Multiple economic and political developments appear to have jointly contributed to the constriction of women’s surnames throughout history, including feudalism, the English common law, capitalism, colonialism and imperialism, and the development of the nation-state and its attendant concept of citizenship. While history generally moves in a positive direction, principles of coverture and female legal impotence appear to have in some ways become increasingly restrictive, with women’s surnames as one indication of that. Viewing the use of women’s surnames in terms of their effects on women, reveals the ways in which surname usage wrought a new formal exclusiveness and subordination of women. This article’s analysis unveils new considerations about women’s status, identity, and progress over the past millennium of English history.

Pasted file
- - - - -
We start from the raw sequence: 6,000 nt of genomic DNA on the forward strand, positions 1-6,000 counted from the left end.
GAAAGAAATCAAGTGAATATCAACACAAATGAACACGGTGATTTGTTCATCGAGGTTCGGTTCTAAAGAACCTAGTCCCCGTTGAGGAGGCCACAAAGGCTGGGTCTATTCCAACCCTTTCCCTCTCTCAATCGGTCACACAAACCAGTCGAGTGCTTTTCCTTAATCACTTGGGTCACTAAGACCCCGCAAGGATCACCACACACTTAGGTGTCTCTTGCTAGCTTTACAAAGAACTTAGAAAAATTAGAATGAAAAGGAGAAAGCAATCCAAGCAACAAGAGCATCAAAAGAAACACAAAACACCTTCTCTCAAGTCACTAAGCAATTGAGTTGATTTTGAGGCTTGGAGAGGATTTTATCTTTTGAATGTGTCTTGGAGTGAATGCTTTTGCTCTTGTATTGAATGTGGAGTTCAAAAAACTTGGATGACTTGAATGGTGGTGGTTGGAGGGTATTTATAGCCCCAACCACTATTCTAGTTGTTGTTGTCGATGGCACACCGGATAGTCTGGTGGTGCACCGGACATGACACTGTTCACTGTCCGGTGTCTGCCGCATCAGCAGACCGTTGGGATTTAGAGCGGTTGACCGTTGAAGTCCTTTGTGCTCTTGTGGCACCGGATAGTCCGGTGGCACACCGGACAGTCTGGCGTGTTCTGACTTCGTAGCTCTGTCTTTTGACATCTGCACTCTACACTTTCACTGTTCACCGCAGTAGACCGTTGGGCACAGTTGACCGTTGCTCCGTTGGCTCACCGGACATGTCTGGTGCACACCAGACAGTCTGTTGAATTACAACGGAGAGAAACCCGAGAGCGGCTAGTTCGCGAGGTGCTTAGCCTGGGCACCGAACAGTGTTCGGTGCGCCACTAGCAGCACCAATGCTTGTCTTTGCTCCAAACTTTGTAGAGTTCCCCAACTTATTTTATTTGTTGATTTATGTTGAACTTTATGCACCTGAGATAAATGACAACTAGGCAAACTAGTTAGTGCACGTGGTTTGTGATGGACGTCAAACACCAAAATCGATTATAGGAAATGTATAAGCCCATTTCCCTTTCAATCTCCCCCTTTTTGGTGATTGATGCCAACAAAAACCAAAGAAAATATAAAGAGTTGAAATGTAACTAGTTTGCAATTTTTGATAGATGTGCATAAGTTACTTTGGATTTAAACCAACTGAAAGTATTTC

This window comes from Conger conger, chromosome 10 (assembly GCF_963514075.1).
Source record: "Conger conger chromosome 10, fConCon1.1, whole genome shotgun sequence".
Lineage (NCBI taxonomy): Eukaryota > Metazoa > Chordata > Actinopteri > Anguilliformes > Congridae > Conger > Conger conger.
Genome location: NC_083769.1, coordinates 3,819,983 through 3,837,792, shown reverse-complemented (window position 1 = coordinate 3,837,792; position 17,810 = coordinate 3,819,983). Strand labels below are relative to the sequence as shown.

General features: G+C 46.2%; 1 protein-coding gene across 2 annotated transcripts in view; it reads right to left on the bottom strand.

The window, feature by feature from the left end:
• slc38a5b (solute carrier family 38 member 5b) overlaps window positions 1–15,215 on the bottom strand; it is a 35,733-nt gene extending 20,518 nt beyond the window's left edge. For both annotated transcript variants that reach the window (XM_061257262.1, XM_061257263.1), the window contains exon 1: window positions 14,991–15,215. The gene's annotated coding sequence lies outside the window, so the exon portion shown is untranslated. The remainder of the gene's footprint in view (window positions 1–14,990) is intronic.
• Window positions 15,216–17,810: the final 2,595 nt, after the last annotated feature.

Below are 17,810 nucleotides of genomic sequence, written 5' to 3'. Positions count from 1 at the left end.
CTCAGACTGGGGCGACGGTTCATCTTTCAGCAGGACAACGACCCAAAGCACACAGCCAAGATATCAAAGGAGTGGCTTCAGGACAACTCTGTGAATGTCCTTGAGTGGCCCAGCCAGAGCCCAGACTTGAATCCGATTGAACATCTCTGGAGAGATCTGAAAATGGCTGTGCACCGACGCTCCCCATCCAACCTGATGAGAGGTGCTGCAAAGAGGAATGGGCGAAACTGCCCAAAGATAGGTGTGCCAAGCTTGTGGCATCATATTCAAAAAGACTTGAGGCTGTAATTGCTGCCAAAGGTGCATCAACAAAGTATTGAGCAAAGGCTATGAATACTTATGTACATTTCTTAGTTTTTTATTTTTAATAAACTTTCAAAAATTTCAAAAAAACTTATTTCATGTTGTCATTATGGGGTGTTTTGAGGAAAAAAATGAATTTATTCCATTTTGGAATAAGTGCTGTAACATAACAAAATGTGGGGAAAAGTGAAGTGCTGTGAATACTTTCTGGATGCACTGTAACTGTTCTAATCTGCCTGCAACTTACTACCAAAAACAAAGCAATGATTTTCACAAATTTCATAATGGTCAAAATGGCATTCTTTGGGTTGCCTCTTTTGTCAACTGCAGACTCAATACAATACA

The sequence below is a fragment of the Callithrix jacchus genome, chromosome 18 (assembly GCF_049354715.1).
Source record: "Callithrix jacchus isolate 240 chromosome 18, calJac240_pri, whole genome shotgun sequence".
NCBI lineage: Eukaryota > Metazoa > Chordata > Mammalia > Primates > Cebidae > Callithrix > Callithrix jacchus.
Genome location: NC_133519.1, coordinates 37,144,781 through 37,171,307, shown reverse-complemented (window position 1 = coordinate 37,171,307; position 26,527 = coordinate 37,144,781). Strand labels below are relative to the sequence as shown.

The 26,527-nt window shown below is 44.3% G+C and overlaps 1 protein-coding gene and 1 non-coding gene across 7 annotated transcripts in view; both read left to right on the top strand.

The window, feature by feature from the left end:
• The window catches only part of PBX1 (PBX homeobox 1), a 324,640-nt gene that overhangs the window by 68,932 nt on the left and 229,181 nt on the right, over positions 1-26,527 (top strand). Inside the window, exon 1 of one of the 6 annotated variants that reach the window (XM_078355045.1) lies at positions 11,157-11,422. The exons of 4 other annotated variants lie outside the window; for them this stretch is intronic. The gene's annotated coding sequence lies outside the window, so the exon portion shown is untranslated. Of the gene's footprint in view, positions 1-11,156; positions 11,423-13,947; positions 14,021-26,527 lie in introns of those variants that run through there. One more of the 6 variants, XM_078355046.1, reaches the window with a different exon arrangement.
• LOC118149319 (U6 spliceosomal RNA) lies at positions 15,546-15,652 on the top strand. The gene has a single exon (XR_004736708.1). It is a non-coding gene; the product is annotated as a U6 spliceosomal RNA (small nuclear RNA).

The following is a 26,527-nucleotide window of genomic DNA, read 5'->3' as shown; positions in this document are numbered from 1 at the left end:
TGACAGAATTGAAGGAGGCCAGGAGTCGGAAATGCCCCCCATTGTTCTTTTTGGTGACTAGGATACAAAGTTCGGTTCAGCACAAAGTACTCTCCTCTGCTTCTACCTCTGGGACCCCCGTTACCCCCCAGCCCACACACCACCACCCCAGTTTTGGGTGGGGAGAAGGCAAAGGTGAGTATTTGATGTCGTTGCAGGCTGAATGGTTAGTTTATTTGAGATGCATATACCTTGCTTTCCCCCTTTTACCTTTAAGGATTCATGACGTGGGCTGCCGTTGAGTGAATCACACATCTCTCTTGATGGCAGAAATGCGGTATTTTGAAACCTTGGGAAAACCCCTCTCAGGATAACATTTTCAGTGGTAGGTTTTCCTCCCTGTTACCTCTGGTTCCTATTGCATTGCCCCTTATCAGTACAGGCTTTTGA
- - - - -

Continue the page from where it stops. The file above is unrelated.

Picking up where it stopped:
Analyzing the Disappearance of Women’s Surnames and the Retrenchment of their Political-Legal Status in Early Modern England,
29 Hastings Women's L. R. 7
Available at: https://repository.uchastings.edu/hwlj/vol29/iss1/3